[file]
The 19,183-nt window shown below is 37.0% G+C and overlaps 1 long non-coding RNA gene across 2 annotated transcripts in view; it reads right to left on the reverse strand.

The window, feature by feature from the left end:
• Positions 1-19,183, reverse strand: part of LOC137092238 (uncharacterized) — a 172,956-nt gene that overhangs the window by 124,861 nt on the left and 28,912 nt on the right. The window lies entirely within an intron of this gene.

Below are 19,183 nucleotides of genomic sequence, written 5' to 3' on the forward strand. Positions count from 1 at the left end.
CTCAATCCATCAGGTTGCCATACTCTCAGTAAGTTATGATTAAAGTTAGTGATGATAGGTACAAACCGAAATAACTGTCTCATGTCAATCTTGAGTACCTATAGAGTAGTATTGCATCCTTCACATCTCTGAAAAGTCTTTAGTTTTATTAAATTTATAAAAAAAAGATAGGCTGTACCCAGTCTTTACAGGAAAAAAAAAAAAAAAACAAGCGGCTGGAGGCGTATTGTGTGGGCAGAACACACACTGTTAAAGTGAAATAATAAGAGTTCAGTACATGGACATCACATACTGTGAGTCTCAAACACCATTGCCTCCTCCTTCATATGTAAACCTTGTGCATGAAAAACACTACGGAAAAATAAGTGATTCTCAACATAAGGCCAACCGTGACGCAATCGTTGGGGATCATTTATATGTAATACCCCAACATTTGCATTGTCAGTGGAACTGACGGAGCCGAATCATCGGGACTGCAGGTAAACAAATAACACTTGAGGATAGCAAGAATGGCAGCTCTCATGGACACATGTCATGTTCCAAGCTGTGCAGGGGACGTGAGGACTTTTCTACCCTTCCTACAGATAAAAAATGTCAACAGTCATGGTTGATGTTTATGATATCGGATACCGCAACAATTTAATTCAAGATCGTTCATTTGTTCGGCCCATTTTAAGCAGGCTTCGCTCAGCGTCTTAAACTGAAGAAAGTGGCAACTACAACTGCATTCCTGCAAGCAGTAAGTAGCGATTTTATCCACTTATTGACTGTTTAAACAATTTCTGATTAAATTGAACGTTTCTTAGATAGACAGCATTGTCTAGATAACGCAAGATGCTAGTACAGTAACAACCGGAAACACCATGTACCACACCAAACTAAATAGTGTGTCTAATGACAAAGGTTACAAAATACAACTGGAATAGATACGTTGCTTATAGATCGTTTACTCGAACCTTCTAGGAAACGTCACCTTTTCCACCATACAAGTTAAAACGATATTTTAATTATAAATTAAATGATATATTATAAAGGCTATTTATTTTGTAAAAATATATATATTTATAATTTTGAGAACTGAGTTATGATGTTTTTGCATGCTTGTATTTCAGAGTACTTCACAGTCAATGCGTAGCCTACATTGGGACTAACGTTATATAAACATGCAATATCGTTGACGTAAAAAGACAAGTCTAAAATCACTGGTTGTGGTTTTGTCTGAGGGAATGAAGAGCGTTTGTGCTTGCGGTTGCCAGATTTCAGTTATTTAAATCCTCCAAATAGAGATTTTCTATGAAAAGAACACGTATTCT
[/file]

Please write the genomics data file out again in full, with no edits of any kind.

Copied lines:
The 19,183-nt window shown below is 37.0% G+C and overlaps 1 long non-coding RNA gene across 2 annotated transcripts in view; it reads right to left on the reverse strand.

The window, feature by feature from the left end:
• Positions 1-19,183, reverse strand: part of LOC137092238 (uncharacterized) — a 172,956-nt gene that overhangs the window by 124,861 nt on the left and 28,912 nt on the right. The window lies entirely within an intron of this gene.

Below are 19,183 nucleotides of genomic sequence, written 5' to 3' on the forward strand. Positions count from 1 at the left end.
CTCAATCCATCAGGTTGCCATACTCTCAGTAAGTTATGATTAAAGTTAGTGATGATAGGTACAAACCGAAATAACTGTCTCATGTCAATCTTGAGTACCTATAGAGTAGTATTGCATCCTTCACATCTCTGAAAAGTCTTTAGTTTTATTAAATTTATAAAAAAAAGATAGGCTGTACCCAGTCTTTACAGGAAAAAAAAAAAAAAAACAAGCGGCTGGAGGCGTATTGTGTGGGCAGAACACACACTGTTAAAGTGAAATAATAAGAGTTCAGTACATGGACATCACATACTGTGAGTCTCAAACACCATTGCCTCCTCCTTCATATGTAAACCTTGTGCATGAAAAACACTACGGAAAAATAAGTGATTCTCAACATAAGGCCAACCGTGACGCAATCGTTGGGGATCATTTATATGTAATACCCCAACATTTGCATTGTCAGTGGAACTGACGGAGCCGAATCATCGGGACTGCAGGTAAACAAATAACACTTGAGGATAGCAAGAATGGCAGCTCTCATGGACACATGTCATGTTCCAAGCTGTGCAGGGGACGTGAGGACTTTTCTACCCTTCCTACAGATAAAAAATGTCAACAGTCATGGTTGATGTTTATGATATCGGATACCGCAACAATTTAATTCAAGATCGTTCATTTGTTCGGCCCATTTTAAGCAGGCTTCGCTCAGCGTCTTAAACTGAAGAAAGTGGCAACTACAACTGCATTCCTGCAAGCAGTAAGTAGCGATTTTATCCACTTATTGACTGTTTAAACAATTTCTGATTAAATTGAACGTTTCTTAGATAGACAGCATTGTCTAGATAACGCAAGATGCTAGTACAGTAACAACCGGAAACACCATGTACCACACCAAACTAAATAGTGTGTCTAATGACAAAGGTTACAAAATACAACTGGAATAGATACGTTGCTTATAGATCGTTTACTCGAACCTTCTAGGAAACGTCACCTTTTCCACCATACAAGTTAAAACGATATTTTAATTATAAATTAAATGATATATTATAAAGGCTATTTATTTTGTAAAAATATATATATTTATAATTTTGAGAACTGAGTTATGATGTTTTTGCATGCTTGTATTTCAGAGTACTTCACAGTCAATGCGTAGCCTACATTGGGACTAACGTTATATAAACATGCAATATCGTTGACGTAAAAAGACAAGTCTAAAATCACTGGTTGTGGTTTTGTCTGAGGGAATGAAGAGCGTTTGTGCTTGCGGTTGCCAGATTTCAGTTATTTAAATCCTCCAAATAGAGATTTTCTATGAAAAGAACACGTATTCT